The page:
Bishop Rotich Installed Head of Kericho Catholic Diocese
By DOROTHY KWEYU
Saturday February 15 2020
Bishop Alfred Kipkoech arap Rotich has been installed as the new head of the Kericho Catholic Diocese. Archbishop Martin Kivuva, the head of the Mombasa Archdiocese, presided over the ceremony at Kericho Teachers Training College. Bishop Rotich, a former head of military ordinance, was appointed to head the Kericho Diocese by Pope Francis on December 14, 2019.
The communication was made by the Pope's representative in Kenya Archbishop Bert Van Megen. He becomes the third bishop of the Kericho Diocese, with Bishop Philip Anyollo, the current Bishop of Kisumu, having been the first to head the diocese. Bishop Rotich resigned from the military in 2016 at the age of 55, having attained the rank of colonel — the highest level a serving cleric can attain in the military.
Bishop Alfred Rotich, a former military chaplain, is installed as the new head of Kericho Catholic Diocese on February 15, 2020. PHOTO | VITALIS KIMUTAI | NATION MEDIA GROUP
William Ruto, Africa National Congress (ANC) party leader Musalia Mudavadi, Cabinet Secretary Betty Maina and Simon Chelugui, governors Paul Chepkwony (Kericho), Dr Hillary Barchok (Bomet) and Stephen Sang (Nandi), Senate majority leader Kipchumba Murkomen and a host of MPs were among those in attendance.
The installation of Bishop Rotich as the third head of the Catholic Diocese of Kericho yesterday gifts the people of the diocese with a consummate ecumenist.
The charismatic 62-year-old bishop, whom Pope Francis appointed to the See of Kericho last year, takes over from retired Bishop Emmanuel Okombo. Bishop Okombo took over from the first Bishop of Kericho, Philip Anyolo, on March 23, 2003. The latter served from December 6, 1995, when the diocese was hived off Nakuru. To his admirers, the six years since his retirement in 2013 as Bishop of the Kenya Military Ordinariate — an institution within the Catholic Church that provides pastoral care to Catholics serving in the Kenya Armed Forces and their families — must have seemed like ages.
Born on July 27, 1957, in Longisa, Bomet County, Bishop Rotich’s journey to priesthood has all the elements of the unlikely. Growing up in the immediate postcolonial era when religious and denominational chauvinism was rife, the prelate credits an Anglican minister he describes as ‘a very holy man’, for encouraging him to stick it out in his priestly quest. “He really encouraged me to be serious in answering to my vocation,” Bishop Rotich recalls. “May God rest his soul,” he adds. Canon Paul Too, for that was his name, was like a father to young Alfred. “He’s the age-mate of my father … Before he died, we used to communicate. When I went home, I visited him. He was a provost of Kericho Anglican Holy Trinity Church,” Bishop Rotich recalls.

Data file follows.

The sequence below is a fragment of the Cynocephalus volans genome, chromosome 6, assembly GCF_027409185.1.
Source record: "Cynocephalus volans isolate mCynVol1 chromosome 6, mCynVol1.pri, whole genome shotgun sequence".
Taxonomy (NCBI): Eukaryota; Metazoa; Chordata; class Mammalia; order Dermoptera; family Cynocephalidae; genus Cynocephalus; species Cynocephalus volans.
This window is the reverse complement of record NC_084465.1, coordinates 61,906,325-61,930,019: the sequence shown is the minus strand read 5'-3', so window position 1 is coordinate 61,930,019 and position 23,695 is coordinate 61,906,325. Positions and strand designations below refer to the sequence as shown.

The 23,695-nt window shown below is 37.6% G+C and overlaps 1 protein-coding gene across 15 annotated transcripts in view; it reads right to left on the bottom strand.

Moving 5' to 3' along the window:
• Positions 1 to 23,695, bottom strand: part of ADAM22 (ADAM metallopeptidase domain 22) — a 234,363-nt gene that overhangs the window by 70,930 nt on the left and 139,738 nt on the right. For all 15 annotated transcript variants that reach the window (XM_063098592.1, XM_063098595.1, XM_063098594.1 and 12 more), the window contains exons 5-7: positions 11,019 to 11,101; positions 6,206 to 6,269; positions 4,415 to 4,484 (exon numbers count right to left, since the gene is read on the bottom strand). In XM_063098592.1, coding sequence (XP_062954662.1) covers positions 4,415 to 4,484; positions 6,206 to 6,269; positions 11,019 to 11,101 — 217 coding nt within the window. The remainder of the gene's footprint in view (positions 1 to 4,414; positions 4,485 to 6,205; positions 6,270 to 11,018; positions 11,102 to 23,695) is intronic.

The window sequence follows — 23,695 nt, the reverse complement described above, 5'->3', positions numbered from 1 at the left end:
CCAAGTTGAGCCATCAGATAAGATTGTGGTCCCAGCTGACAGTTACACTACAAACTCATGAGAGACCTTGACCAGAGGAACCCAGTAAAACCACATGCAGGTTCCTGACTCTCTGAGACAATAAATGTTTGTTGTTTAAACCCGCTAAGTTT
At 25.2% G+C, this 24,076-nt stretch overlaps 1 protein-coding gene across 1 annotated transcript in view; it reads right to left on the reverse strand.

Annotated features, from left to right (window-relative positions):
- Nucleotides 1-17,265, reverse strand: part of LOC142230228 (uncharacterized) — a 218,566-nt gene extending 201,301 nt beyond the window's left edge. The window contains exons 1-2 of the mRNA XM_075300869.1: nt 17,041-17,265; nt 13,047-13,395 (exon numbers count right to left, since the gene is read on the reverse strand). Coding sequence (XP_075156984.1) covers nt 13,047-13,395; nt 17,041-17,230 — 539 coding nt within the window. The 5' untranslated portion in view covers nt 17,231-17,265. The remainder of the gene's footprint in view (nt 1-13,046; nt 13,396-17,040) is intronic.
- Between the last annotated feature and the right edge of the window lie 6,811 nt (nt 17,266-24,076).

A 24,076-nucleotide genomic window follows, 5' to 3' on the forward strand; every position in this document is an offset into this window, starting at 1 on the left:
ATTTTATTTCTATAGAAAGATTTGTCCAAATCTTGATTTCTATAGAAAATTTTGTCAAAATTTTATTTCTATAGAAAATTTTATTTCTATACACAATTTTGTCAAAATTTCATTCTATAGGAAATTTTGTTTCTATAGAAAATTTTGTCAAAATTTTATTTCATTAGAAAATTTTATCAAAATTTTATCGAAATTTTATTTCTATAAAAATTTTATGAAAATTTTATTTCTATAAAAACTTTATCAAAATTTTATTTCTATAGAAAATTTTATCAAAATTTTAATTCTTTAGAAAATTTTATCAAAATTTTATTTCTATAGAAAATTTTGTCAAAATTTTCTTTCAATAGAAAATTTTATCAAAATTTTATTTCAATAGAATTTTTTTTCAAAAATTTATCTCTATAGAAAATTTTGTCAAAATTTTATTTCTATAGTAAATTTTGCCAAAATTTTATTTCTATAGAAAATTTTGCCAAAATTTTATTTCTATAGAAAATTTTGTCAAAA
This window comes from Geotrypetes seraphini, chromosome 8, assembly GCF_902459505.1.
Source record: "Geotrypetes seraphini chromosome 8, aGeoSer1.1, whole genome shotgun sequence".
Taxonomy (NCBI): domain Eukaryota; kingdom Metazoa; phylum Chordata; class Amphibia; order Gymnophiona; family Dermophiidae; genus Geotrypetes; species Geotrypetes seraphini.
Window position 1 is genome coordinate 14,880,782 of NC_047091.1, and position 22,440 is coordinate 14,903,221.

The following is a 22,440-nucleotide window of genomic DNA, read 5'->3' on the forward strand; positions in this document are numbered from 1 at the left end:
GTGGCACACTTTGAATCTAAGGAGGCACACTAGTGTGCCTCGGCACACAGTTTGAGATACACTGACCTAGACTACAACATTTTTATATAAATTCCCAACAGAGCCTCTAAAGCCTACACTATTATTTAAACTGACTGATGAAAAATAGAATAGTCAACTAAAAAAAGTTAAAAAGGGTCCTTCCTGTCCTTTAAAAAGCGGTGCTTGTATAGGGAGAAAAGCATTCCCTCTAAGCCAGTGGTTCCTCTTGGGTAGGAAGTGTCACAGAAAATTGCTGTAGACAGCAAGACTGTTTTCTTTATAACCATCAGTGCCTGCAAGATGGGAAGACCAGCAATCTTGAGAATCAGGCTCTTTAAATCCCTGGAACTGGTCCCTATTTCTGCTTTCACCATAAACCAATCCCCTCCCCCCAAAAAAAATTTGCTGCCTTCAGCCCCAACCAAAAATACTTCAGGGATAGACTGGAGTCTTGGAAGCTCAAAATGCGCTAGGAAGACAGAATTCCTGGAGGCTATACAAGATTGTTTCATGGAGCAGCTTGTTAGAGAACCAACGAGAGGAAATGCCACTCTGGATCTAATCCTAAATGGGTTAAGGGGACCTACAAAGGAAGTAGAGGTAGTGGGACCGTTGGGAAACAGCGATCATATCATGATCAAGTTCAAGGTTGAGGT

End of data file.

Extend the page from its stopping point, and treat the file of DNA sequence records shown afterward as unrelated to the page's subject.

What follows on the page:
That could explain why his ordination to the priesthood was witnessed by more than just Catholics. “I saw the presence of other denominations,” he says, many of them from his village. Needless to say, Canon Too was among them. The ecumenical foundations that Canon Too laid in the young seminarian’s life were reinforced during his third year of priestly formation at St Thomas Aquinas Major Seminary in Lang’ata in 1979. “Our [theology] professors and lecturers impressed upon us that we needed to be formed to understand what ecumenism — the principle or aim of promoting unity among the world’s Christian churches — is in the mind of the church. It was impressed on us that in the parish, we must establish a unit of Christian prayer groups that meet, say yearly, but with discussion topics spread out throughout the year,” the Bishop said.
He spoke on the sidelines of the 2020 Week of Prayer for Christian Unity that was celebrated last month, when he preached at ACK All Saints Cathedral on Kenyatta Avenue. It’s the tradition of the International Ecumenical Movement — Kenya Chapter (IEM-K) — a grass roots organisation — that when the launch of the Week of Prayer is held in a Protestant Church, a Catholic cleric preaches, and vice versa. The 2020 edition of the Week of Prayer was the first time a Kenyan bishop preached a sermon to the IEM-K fraternity. It would seem that the future bishop had everything going for him. He speaks of another protestant pastor Jacob Kitai, who “when he learnt that I was in the seminary, he said, ‘That’s a good choice.’”